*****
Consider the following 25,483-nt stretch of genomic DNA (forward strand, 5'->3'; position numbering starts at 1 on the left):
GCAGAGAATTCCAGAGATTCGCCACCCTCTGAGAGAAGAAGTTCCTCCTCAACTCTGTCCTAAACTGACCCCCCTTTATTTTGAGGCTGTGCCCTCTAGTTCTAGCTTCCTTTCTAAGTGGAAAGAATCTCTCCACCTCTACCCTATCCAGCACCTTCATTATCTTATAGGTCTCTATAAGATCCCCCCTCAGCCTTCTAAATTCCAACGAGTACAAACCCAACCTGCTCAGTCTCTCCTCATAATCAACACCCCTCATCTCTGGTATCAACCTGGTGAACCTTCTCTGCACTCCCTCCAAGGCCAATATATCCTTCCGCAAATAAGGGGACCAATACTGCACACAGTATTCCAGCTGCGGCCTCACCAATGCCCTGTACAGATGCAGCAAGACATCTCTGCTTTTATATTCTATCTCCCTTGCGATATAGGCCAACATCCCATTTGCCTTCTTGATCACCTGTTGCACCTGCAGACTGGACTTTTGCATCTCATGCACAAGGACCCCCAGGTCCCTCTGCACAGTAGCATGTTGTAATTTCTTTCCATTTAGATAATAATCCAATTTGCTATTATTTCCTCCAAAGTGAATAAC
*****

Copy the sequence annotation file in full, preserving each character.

Consider the following 25,483-nt stretch of genomic DNA (forward strand, 5'->3'; position numbering starts at 1 on the left):
GCAGAGAATTCCAGAGATTCGCCACCCTCTGAGAGAAGAAGTTCCTCCTCAACTCTGTCCTAAACTGACCCCCCTTTATTTTGAGGCTGTGCCCTCTAGTTCTAGCTTCCTTTCTAAGTGGAAAGAATCTCTCCACCTCTACCCTATCCAGCACCTTCATTATCTTATAGGTCTCTATAAGATCCCCCCTCAGCCTTCTAAATTCCAACGAGTACAAACCCAACCTGCTCAGTCTCTCCTCATAATCAACACCCCTCATCTCTGGTATCAACCTGGTGAACCTTCTCTGCACTCCCTCCAAGGCCAATATATCCTTCCGCAAATAAGGGGACCAATACTGCACACAGTATTCCAGCTGCGGCCTCACCAATGCCCTGTACAGATGCAGCAAGACATCTCTGCTTTTATATTCTATCTCCCTTGCGATATAGGCCAACATCCCATTTGCCTTCTTGATCACCTGTTGCACCTGCAGACTGGACTTTTGCATCTCATGCACAAGGACCCCCAGGTCCCTCTGCACAGTAGCATGTTGTAATTTCTTTCCATTTAGATAATAATCCAATTTGCTATTATTTCCTCCAAAGTGAATAAC